Net-net: CIOs and IT Decision Makers are Picking VMware

An audience poll from the last Gartner Datacenter Conference revealed that 71% of respondents expect VMware to be central to their private cloud strategy in 2015, while only 23% mentioned Microsoft – that’s more than a 3-to-1 ratio of IT decision makers picking VMware. It is just one example of how CIOs and IT decisions makers see VMware as the clear leader for virtualization and cloud computing.

So while the Tad videos may be good for some cheap laughs and reminiscing about the 70s – although there is great irony in Microsoft calling anyone else dated/behind the times/old school, as it’s hard to think of another company that’s been playing catch up on every technology trend of the 21st century (mobile, tablets, cloud, search) – what companies really need is help in maximizing the business value from virtualization and cloud computing. That’s where VMware comes in.

Peace out.

 

VMware’s track record of industry-leading innovations

Track_record

7 Reasons Why Microsoft’s Cloud Math Needs Remediation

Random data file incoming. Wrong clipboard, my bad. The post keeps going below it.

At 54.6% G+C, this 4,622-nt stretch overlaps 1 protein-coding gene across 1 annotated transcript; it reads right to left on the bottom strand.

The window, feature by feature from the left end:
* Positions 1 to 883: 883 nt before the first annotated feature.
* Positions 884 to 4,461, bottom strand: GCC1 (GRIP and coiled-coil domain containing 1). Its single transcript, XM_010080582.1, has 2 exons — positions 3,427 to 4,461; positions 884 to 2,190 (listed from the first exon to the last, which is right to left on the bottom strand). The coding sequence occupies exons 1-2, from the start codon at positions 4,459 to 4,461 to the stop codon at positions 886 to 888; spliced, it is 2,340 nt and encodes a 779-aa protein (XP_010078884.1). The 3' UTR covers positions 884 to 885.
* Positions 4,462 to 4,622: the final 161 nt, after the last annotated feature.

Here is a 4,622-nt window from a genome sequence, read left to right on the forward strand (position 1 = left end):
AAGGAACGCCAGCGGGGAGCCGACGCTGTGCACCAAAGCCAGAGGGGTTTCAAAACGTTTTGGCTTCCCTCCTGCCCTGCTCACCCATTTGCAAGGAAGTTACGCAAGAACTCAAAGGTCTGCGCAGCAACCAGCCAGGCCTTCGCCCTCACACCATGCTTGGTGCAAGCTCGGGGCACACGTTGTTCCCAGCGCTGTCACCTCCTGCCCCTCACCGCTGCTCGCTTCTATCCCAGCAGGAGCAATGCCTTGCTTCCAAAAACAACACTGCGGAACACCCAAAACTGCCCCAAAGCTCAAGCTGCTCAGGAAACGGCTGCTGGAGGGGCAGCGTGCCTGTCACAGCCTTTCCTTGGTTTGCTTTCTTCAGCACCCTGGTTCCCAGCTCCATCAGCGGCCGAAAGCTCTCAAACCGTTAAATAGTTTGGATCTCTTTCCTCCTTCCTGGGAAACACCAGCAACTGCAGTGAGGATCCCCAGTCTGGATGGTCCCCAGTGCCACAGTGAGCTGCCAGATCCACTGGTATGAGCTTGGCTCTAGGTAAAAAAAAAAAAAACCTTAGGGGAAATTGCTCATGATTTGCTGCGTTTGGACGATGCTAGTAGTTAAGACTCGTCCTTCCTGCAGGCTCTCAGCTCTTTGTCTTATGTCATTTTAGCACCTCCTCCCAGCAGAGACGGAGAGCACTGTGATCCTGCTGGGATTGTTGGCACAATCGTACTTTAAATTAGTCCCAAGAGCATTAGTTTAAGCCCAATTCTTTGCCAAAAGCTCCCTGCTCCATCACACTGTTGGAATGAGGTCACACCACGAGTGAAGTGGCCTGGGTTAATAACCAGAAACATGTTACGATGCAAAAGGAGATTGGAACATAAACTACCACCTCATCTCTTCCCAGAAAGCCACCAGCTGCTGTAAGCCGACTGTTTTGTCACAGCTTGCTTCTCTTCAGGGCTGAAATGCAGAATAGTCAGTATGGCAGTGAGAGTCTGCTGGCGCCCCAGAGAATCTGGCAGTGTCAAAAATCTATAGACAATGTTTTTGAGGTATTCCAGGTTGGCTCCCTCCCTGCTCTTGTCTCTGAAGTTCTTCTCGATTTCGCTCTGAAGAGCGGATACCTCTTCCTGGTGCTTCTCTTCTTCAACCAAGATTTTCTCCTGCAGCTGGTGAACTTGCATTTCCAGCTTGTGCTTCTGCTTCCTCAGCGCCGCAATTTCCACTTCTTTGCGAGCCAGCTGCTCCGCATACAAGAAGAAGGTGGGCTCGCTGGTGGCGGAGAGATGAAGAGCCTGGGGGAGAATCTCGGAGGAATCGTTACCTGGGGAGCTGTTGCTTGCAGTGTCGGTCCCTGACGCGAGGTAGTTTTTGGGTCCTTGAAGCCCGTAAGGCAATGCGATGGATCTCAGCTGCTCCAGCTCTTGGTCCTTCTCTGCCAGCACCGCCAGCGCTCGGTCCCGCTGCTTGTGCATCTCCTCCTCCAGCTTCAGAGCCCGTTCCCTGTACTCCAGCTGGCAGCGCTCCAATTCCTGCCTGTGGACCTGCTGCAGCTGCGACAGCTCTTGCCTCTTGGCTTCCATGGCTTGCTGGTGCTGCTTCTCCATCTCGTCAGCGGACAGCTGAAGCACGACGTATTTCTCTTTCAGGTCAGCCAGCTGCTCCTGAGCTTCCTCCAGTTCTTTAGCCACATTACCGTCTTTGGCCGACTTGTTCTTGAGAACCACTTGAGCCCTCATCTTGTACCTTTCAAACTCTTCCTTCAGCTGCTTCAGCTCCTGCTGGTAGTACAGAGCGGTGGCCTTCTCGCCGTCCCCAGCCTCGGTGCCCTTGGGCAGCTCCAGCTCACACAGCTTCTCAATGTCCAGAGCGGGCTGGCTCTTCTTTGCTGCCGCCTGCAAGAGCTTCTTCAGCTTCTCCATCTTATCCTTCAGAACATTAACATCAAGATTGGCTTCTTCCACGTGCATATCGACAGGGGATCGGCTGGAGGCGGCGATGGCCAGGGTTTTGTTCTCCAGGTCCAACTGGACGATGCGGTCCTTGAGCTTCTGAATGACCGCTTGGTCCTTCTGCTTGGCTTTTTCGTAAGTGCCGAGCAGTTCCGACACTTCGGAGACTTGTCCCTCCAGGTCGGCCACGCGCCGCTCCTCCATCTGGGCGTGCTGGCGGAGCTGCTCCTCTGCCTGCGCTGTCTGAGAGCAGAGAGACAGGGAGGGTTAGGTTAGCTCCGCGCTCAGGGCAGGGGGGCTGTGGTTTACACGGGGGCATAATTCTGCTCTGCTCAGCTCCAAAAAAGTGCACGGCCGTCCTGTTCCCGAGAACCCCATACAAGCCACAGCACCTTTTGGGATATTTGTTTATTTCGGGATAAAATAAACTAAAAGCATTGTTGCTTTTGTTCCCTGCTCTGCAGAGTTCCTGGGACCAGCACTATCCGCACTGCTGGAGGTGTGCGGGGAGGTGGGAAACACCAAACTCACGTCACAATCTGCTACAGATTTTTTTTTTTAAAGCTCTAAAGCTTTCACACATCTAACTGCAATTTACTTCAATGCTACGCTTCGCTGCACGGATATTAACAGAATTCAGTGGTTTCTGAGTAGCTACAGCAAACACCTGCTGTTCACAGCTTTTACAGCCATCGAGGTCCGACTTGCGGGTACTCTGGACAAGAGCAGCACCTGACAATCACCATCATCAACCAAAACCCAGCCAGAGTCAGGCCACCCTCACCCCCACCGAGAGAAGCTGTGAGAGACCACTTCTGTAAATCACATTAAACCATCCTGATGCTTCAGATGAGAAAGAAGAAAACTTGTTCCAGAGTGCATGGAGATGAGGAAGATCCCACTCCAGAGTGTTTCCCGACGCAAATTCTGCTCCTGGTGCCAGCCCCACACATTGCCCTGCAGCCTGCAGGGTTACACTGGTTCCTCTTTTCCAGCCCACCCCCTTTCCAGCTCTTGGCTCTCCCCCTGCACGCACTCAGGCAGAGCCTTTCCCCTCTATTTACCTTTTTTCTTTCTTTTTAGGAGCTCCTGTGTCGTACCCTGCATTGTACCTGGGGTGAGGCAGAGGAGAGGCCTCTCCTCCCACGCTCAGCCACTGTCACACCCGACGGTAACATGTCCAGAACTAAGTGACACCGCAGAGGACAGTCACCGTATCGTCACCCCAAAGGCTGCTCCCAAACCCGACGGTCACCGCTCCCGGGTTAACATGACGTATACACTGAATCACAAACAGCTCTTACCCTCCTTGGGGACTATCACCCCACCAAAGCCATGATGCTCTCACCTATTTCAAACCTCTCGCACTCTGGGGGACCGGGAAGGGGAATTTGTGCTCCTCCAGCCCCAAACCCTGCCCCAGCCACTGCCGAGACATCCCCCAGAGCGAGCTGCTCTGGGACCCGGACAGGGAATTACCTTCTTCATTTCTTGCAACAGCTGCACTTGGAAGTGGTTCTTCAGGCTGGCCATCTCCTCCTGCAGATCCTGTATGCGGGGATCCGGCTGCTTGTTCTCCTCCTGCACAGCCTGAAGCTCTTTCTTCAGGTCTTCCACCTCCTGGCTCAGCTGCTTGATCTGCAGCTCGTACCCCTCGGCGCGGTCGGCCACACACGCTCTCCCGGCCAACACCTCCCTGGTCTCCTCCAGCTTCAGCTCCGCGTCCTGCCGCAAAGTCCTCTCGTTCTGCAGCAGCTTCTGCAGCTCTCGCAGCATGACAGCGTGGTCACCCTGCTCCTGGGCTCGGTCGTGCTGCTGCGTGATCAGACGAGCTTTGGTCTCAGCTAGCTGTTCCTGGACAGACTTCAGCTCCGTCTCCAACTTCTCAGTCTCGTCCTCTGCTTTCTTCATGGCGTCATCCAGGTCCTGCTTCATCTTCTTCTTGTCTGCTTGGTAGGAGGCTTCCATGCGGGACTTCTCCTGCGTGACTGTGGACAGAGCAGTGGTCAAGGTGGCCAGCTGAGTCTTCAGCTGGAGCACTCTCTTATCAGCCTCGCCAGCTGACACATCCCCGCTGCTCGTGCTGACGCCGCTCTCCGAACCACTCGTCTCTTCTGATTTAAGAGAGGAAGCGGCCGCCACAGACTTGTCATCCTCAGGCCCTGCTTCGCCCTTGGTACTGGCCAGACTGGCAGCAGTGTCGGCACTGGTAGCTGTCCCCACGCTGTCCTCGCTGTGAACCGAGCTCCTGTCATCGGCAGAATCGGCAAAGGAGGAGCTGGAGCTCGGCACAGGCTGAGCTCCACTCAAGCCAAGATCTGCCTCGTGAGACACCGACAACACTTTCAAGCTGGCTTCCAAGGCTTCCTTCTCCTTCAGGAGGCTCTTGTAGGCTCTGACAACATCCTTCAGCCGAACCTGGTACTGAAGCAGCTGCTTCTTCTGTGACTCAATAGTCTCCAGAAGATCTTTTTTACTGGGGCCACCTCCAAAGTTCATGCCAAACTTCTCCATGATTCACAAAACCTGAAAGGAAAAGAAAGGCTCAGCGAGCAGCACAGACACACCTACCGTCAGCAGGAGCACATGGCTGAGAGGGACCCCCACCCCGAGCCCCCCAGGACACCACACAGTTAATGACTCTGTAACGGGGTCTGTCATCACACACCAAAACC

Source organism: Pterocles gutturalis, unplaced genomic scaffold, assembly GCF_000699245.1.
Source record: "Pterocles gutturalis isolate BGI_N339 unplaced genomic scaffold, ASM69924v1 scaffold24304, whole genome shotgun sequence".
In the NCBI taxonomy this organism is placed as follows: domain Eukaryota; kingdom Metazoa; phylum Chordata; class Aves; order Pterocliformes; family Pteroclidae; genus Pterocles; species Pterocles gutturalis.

Microsoft has published a white paper claiming Microsoft’s private cloud solution costs much less than VMware’s. It is interesting to see that 75% of the white paper is actually about VMware!

The white paper uses distorted cost comparisons such as comparing Microsoft’s unreleased products with VMware’s released products, comparing Microsoft discounted prices with VMware’s list price, comparing dissimilar features and comparing software only costs and ignoring the total cost. When fairly calculated, the total cost of using VMware’s solution is actually 15% less than that of Microsoft’s.

Why Microsoft Private Cloud Cost Claims in the Paper are Invalid

(1) The paper compares Microsoft’s volume discounted prices with VMware’s full list prices. The paper uses prices that are available only with their “Enrollment for Core Infrastructure” (ECI) bundle. The bundle requires a minimum initial purchase of 50 processor licenses with 3 years of Software Assurance (SA). VMware vSphere has no such minimum purchase requirements. A fair comparison should compare the product list prices from both vendors or volume discounting from both vendors.

(2) The paper compares dissimilar functionality – Microsoft’s ECI bundle is not equivalent to the VMware Cloud Infrastructure Suite. The ECI bundle either does not have a fully equivalent solution or greatly lags behind in functionality for the following VMware products making the comparison an apples-to-oranges one.

VMware-exclusive features

VMware advantages over Microsoft ECI

Microsoft’s Solution

vShield